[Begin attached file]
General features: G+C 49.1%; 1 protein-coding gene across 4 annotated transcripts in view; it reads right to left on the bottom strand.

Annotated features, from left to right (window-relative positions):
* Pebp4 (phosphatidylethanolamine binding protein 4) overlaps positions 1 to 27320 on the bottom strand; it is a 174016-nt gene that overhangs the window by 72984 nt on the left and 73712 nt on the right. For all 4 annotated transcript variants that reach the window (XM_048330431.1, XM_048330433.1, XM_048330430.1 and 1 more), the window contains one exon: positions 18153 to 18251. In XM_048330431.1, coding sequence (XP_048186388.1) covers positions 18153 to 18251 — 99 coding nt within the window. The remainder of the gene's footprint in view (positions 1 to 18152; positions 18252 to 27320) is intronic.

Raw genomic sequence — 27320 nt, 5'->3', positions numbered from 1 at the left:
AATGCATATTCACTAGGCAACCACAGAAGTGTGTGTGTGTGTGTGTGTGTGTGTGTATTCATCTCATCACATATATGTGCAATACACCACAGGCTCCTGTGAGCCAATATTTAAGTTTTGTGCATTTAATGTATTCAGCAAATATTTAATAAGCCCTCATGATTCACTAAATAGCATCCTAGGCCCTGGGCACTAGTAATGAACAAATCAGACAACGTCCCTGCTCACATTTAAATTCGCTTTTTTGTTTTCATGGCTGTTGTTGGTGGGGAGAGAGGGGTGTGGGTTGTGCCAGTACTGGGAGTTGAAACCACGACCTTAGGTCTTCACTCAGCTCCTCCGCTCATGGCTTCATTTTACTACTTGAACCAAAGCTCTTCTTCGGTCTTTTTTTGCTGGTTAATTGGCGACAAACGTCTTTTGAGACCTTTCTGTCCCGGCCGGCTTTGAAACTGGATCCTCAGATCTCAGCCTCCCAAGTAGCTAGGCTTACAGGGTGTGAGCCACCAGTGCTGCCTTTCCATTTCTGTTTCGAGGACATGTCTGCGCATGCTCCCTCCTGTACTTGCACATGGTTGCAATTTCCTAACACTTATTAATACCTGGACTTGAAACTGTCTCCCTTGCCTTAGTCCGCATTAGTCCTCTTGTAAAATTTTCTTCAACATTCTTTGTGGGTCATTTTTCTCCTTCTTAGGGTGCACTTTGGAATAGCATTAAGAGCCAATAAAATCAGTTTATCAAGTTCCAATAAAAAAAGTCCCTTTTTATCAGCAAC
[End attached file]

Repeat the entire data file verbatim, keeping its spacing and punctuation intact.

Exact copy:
General features: G+C 49.1%; 1 protein-coding gene across 4 annotated transcripts in view; it reads right to left on the bottom strand.

Annotated features, from left to right (window-relative positions):
* Pebp4 (phosphatidylethanolamine binding protein 4) overlaps positions 1 to 27320 on the bottom strand; it is a 174016-nt gene that overhangs the window by 72984 nt on the left and 73712 nt on the right. For all 4 annotated transcript variants that reach the window (XM_048330431.1, XM_048330433.1, XM_048330430.1 and 1 more), the window contains one exon: positions 18153 to 18251. In XM_048330431.1, coding sequence (XP_048186388.1) covers positions 18153 to 18251 — 99 coding nt within the window. The remainder of the gene's footprint in view (positions 1 to 18152; positions 18252 to 27320) is intronic.

Raw genomic sequence — 27320 nt, 5'->3', positions numbered from 1 at the left:
AATGCATATTCACTAGGCAACCACAGAAGTGTGTGTGTGTGTGTGTGTGTGTGTGTATTCATCTCATCACATATATGTGCAATACACCACAGGCTCCTGTGAGCCAATATTTAAGTTTTGTGCATTTAATGTATTCAGCAAATATTTAATAAGCCCTCATGATTCACTAAATAGCATCCTAGGCCCTGGGCACTAGTAATGAACAAATCAGACAACGTCCCTGCTCACATTTAAATTCGCTTTTTTGTTTTCATGGCTGTTGTTGGTGGGGAGAGAGGGGTGTGGGTTGTGCCAGTACTGGGAGTTGAAACCACGACCTTAGGTCTTCACTCAGCTCCTCCGCTCATGGCTTCATTTTACTACTTGAACCAAAGCTCTTCTTCGGTCTTTTTTTGCTGGTTAATTGGCGACAAACGTCTTTTGAGACCTTTCTGTCCCGGCCGGCTTTGAAACTGGATCCTCAGATCTCAGCCTCCCAAGTAGCTAGGCTTACAGGGTGTGAGCCACCAGTGCTGCCTTTCCATTTCTGTTTCGAGGACATGTCTGCGCATGCTCCCTCCTGTACTTGCACATGGTTGCAATTTCCTAACACTTATTAATACCTGGACTTGAAACTGTCTCCCTTGCCTTAGTCCGCATTAGTCCTCTTGTAAAATTTTCTTCAACATTCTTTGTGGGTCATTTTTCTCCTTCTTAGGGTGCACTTTGGAATAGCATTAAGAGCCAATAAAATCAGTTTATCAAGTTCCAATAAAAAAAGTCCCTTTTTATCAGCAAC